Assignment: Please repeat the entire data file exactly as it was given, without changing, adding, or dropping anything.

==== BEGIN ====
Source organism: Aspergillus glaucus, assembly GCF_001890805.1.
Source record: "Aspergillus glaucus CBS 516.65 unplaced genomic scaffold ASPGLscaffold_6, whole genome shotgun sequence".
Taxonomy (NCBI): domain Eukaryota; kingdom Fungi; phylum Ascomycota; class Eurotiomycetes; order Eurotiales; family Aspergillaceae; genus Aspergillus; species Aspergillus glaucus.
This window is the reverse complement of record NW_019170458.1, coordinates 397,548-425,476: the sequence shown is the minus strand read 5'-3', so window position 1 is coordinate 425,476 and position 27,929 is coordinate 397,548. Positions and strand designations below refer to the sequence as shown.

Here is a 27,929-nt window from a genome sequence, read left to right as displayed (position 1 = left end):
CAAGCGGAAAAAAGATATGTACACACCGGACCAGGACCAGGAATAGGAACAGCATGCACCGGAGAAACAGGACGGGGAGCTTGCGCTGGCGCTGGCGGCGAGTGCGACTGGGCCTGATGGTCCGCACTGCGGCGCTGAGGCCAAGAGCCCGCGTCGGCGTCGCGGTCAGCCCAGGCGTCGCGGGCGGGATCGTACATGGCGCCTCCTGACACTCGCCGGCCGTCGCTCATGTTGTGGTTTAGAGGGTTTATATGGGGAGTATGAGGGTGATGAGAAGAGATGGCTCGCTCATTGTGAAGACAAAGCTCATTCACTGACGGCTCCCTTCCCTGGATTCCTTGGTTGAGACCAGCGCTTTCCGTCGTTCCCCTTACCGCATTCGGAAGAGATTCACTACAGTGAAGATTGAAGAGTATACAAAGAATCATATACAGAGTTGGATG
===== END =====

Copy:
Source organism: Aspergillus glaucus, assembly GCF_001890805.1.
Source record: "Aspergillus glaucus CBS 516.65 unplaced genomic scaffold ASPGLscaffold_6, whole genome shotgun sequence".
Taxonomy (NCBI): domain Eukaryota; kingdom Fungi; phylum Ascomycota; class Eurotiomycetes; order Eurotiales; family Aspergillaceae; genus Aspergillus; species Aspergillus glaucus.
This window is the reverse complement of record NW_019170458.1, coordinates 397,548-425,476: the sequence shown is the minus strand read 5'-3', so window position 1 is coordinate 425,476 and position 27,929 is coordinate 397,548. Positions and strand designations below refer to the sequence as shown.

Here is a 27,929-nt window from a genome sequence, read left to right as displayed (position 1 = left end):
CAAGCGGAAAAAAGATATGTACACACCGGACCAGGACCAGGAATAGGAACAGCATGCACCGGAGAAACAGGACGGGGAGCTTGCGCTGGCGCTGGCGGCGAGTGCGACTGGGCCTGATGGTCCGCACTGCGGCGCTGAGGCCAAGAGCCCGCGTCGGCGTCGCGGTCAGCCCAGGCGTCGCGGGCGGGATCGTACATGGCGCCTCCTGACACTCGCCGGCCGTCGCTCATGTTGTGGTTTAGAGGGTTTATATGGGGAGTATGAGGGTGATGAGAAGAGATGGCTCGCTCATTGTGAAGACAAAGCTCATTCACTGACGGCTCCCTTCCCTGGATTCCTTGGTTGAGACCAGCGCTTTCCGTCGTTCCCCTTACCGCATTCGGAAGAGATTCACTACAGTGAAGATTGAAGAGTATACAAAGAATCATATACAGAGTTGGATG